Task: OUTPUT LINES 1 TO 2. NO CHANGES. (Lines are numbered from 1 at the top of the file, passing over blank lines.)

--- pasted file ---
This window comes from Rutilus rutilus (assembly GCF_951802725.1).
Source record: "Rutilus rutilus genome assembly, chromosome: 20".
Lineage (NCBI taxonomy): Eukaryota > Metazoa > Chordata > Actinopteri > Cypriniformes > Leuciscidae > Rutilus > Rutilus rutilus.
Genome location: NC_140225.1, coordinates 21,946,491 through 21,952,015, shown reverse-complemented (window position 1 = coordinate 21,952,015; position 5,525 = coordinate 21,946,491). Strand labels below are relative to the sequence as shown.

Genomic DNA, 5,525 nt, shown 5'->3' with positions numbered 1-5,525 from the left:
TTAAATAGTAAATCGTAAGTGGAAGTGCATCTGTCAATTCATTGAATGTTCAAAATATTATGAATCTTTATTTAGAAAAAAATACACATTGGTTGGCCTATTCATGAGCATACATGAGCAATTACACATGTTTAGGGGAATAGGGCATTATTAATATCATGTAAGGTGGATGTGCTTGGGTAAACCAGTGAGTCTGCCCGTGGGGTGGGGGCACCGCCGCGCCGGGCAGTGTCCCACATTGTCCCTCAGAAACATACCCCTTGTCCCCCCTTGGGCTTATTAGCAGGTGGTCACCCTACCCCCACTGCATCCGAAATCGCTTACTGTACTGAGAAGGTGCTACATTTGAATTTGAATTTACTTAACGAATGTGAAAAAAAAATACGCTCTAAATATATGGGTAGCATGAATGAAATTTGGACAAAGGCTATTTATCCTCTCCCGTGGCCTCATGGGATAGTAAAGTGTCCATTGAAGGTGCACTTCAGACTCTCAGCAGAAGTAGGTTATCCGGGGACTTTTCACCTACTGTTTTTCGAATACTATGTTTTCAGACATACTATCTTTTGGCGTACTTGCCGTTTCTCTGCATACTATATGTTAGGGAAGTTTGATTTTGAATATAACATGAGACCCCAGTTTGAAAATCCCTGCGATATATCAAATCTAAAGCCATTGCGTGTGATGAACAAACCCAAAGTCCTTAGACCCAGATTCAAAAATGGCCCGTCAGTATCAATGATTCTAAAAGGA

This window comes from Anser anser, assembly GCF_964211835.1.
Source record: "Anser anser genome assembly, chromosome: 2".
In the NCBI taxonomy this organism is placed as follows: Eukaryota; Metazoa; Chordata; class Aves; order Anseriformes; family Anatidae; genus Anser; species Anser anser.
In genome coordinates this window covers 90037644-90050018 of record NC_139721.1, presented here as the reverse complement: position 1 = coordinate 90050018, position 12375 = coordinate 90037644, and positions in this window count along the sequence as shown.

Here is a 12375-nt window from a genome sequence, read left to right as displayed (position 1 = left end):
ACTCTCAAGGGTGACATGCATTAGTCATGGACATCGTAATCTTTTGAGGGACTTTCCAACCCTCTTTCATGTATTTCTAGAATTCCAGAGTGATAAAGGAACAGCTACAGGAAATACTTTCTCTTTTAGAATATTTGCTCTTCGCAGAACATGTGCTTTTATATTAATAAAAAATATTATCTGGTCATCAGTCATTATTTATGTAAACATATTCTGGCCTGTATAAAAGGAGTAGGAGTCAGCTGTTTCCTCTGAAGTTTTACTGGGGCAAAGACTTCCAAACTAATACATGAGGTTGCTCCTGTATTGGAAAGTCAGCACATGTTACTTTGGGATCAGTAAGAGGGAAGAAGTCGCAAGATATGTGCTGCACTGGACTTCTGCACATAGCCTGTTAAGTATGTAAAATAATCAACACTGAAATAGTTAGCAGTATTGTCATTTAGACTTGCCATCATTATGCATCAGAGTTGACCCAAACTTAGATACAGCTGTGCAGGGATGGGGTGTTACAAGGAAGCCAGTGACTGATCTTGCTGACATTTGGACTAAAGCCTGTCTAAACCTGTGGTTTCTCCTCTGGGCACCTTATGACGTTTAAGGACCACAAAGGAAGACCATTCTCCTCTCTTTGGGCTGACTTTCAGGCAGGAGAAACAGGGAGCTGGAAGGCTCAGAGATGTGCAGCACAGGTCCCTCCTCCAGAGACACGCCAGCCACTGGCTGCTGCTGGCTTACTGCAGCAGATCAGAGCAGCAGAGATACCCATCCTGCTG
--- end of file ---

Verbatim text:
This window comes from Rutilus rutilus (assembly GCF_951802725.1).
Source record: "Rutilus rutilus genome assembly, chromosome: 20".